Last month on my way home from Primm, Nevada, I pulled off of the I-15 multiple times to find freeway-close caches. About half way from Baker to Yermo I took the Field Road offramp and looked for 3 caches on the south side. The first one was Road Not Maintained (GC4QEX).
At all 3 caches I noticed that the ground was strewn with interesting rocks, many of which I knew would tumble well. But after a week of rock hounding and geocaching I was too tired to collect anything and hurried home instead. During the next 2 weeks I read that “Field Road Siding” is a famous rock hounding site picked over by collectors for a hundred years. Small pieces (just what I want for tumbling!) were reportedly still abundant and collectible specimens could still be found if one looked carefully.
I took advantage of the warm clear weather and the Martin Luther King holiday to return to Field Road. Just beyond the last cache I’d found 2 weeks earlier, the terrain looked like this.
Light rain a few days earlier washed off the rocks and there was still enough moisture to hold down the dust. I quickly started to collect 1” to 2.5” rocks. They’d been ignored by generations of specimen collectors and lapidarists who took only larger rocks. I even found another cache in the middle of the rock field.
I’d started in mid afternoon after arriving directly from home. Still, I quarter filled a canvas shopping bag and found 7 geocaches before sundown.
Early the next morning I drove from my usual Barstow motel back to Field Road. This time I went to the north side of the freeway. Following directions in Gem Trails of Southern California, by Otie Braden, I drove 1.2 miles to a site with even more rocks than the previous day.
The farther away from the dirt road, the better the choice of quality rocks. Here’s one I found about .35 miles out. It’s too big for my tumblers but a specimen collector would probably want it.
There were no geocaches here but other oddities were seen.
I wondered how and when this rolling pin ending up in the middle of the Mojave.
Three hours and another half bag of rocks later I cached along a dirt track that eventually turned into a paved but strangely dilapidated and deserted section of Yermo Road. It was only miles later when I drove up to the back side of road closure barricades that I knew the reason why.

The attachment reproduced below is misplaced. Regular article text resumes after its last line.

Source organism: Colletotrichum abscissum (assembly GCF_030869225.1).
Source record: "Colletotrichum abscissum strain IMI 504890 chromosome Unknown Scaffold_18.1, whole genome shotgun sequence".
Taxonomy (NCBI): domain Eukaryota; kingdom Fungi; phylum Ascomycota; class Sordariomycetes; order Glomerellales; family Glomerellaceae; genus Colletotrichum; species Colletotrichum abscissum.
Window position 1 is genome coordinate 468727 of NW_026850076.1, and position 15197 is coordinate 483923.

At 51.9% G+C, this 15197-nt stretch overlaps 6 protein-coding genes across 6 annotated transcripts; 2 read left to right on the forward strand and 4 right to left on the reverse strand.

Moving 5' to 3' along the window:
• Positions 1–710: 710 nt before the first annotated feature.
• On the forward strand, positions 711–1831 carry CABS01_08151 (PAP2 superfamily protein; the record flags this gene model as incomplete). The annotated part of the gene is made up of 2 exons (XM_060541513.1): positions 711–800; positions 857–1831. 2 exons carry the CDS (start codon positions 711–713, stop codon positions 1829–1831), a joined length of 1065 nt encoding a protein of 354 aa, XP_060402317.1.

I ended the day with 7 more geocaches.
The next morning (Monday) I checked out and drove west on the newly extended Hwy 58 and exited on unpaved Helendale Road. Then I turned south on Open Route 4800 which is arrow straight for 20+ miles to the eastern edge of Lancaster. This shortcut isn’t recommended for 2WD passenger cars due to sandy or (uninteresting) rock filled stretches. On the way I stopped for caches skipped on earlier trips. One was in a giant tire near a more attention grabbing half-boat. A cautious look inside revealed no homeless person. Then insights were gained about boat construction and flotation.
Here’s a Halloween themed cache.
This one was guarded by another rigor mortise tortoise. I see far too many of those.
Two plastic ammo can caches were weathered on the outside but clean and new-looking inside.
At home I washed off my collected rocks. These 2 pieces of petrified wood were my best finds. They’ll be kept as-is and not tumbled.
I tumble most of the rocks I collect. Very few flawless examples result. About 75% are good enough to keep or give away. The ones pictured below are jaspers from my November trip to Lavic Siding (see previous post). They have some holes and rough spots but I still like them because they’re self-collected.
I’m accumulating tumbled rocks for a post retirement (8 more years!!) lapidary sideline hobby.